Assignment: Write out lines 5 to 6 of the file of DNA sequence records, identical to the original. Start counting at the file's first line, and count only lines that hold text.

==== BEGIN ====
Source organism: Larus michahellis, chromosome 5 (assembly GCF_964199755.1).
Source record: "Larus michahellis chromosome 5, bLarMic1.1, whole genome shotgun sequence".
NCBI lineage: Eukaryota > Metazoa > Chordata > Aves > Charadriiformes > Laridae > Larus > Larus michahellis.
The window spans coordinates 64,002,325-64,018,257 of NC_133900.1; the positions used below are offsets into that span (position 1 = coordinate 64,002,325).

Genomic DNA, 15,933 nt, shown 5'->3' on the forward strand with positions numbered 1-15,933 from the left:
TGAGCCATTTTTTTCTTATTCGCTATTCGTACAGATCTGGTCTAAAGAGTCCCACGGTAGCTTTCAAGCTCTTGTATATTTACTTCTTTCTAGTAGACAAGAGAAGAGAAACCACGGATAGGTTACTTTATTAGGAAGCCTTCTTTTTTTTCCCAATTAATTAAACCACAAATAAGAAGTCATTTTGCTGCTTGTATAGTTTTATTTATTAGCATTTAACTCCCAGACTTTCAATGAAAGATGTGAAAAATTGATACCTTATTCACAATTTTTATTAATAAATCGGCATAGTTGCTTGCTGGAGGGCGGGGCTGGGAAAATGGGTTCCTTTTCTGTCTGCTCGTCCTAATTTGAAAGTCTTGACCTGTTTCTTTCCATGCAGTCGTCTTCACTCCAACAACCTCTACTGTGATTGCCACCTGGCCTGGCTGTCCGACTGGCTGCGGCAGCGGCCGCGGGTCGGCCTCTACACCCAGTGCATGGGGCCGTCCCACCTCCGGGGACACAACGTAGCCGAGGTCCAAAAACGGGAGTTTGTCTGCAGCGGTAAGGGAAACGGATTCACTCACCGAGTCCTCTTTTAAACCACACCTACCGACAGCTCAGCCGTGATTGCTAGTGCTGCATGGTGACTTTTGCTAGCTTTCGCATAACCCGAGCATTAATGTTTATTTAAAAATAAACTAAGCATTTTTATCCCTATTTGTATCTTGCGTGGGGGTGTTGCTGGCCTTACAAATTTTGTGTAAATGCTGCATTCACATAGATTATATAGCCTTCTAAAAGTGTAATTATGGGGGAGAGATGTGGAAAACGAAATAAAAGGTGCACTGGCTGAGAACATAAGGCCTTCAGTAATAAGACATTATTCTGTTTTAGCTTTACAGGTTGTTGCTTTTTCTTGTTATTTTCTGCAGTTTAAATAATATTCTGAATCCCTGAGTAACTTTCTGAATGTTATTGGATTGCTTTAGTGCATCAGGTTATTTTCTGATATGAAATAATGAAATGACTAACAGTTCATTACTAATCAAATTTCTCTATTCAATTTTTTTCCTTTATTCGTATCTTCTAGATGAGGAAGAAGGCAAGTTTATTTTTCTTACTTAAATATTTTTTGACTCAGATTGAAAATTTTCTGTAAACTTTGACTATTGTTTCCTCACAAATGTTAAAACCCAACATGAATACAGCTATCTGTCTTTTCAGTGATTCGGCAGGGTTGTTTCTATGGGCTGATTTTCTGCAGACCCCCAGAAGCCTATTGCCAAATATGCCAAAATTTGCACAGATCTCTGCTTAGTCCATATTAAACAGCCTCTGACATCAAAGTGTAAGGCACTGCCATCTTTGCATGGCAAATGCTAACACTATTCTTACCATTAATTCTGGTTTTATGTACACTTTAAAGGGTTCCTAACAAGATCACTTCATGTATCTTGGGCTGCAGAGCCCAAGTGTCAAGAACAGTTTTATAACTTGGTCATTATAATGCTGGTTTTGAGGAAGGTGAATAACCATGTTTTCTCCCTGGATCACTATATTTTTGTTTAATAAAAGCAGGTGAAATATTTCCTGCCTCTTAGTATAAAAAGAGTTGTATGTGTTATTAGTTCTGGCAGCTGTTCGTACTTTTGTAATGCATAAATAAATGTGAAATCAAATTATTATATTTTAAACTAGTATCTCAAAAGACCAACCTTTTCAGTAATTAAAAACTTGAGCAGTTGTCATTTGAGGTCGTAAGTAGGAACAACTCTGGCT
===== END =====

Genomic DNA, 15,933 nt, shown 5'->3' on the forward strand with positions numbered 1-15,933 from the left:
TGAGCCATTTTTTTCTTATTCGCTATTCGTACAGATCTGGTCTAAAGAGTCCCACGGTAGCTTTCAAGCTCTTGTATATTTACTTCTTTCTAGTAGACAAGAGAAGAGAAACCACGGATAGGTTACTTTATTAGGAAGCCTTCTTTTTTTTCCCAATTAATTAAACCACAAATAAGAAGTCATTTTGCTGCTTGTATAGTTTTATTTATTAGCATTTAACTCCCAGACTTTCAATGAAAGATGTGAAAAATTGATACCTTATTCACAATTTTTATTAATAAATCGGCATAGTTGCTTGCTGGAGGGCGGGGCTGGGAAAATGGGTTCCTTTTCTGTCTGCTCGTCCTAATTTGAAAGTCTTGACCTGTTTCTTTCCATGCAGTCGTCTTCACTCCAACAACCTCTACTGTGATTGCCACCTGGCCTGGCTGTCCGACTGGCTGCGGCAGCGGCCGCGGGTCGGCCTCTACACCCAGTGCATGGGGCCGTCCCACCTCCGGGGACACAACGTAGCCGAGGTCCAAAAACGGGAGTTTGTCTGCAGCGGTAAGGGAAACGGATTCACTCACCGAGTCCTCTTTTAAACCACACCTACCGACAGCTCAGCCGTGATTGCTAGTGCTGCATGGTGACTTTTGCTAGCTTTCGCATAACCCGAGCATTAATGTTTATTTAAAAATAAACTAAGCATTTTTATCCCTATTTGTATCTTGCGTGGGGGTGTTGCTGGCCTTACAAATTTTGTGTAAATGCTGCATTCACATAGATTATATAGCCTTCTAAAAGTGTAATTATGGGGGAGAGATGTGGAAAACGAAATAAAAGGTGCACTGGCTGAGAACATAAGGCCTTCAGTAATAAGACATTATTCTGTTTTAGCTTTACAGGTTGTTGCTTTTTCTTGTTATTTTCTGCAGTTTAAATAATATTCTGAATCCCTGAGTAACTTTCTGAATGTTATTGGATTGCTTTAGTGCATCAGGTTATTTTCTGATATGAAATAATGAAATGACTAACAGTTCATTACTAATCAAATTTCTCTATTCAATTTTTTTCCTTTATTCGTATCTTCTAGATGAGGAAGAAGGCAAGTTTATTTTTCTTACTTAAATATTTTTTGACTCAGATTGAAAATTTTCTGTAAACTTTGACTATTGTTTCCTCACAAATGTTAAAACCCAACATGAATACAGCTATCTGTCTTTTCAGTGATTCGGCAGGGTTGTTTCTATGGGCTGATTTTCTGCAGACCCCCAGAAGCCTATTGCCAAATATGCCAAAATTTGCACAGATCTCTGCTTAGTCCATATTAAACAGCCTCTGACATCAAAGTGTAAGGCACTGCCATCTTTGCATGGCAAATGCTAACACTATTCTTACCATTAATTCTGGTTTTATGTACACTTTAAAGGGTTCCTAACAAGATCACTTCATGTATCTTGGGCTGCAGAGCCCAAGTGTCAAGAACAGTTTTATAACTTGGTCATTATAATGCTGGTTTTGAGGAAGGTGAATAACCATGTTTTCTCCCTGGATCACTATATTTTTGTTTAATAAAAGCAGGTGAAATATTTCCTGCCTCTTAGTATAAAAAGAGTTGTATGTGTTATTAGTTCTGGCAGCTGTTCGTACTTTTGTAATGCATAAATAAATGTGAAATCAAATTATTATATTTTAAACTAGTATCTCAAAAGACCAACCTTTTCAGTAATTAAAAACTTGAGCAGTTGTCATTTGAGGTCGTAAGTAGGAACAACTCTGGCT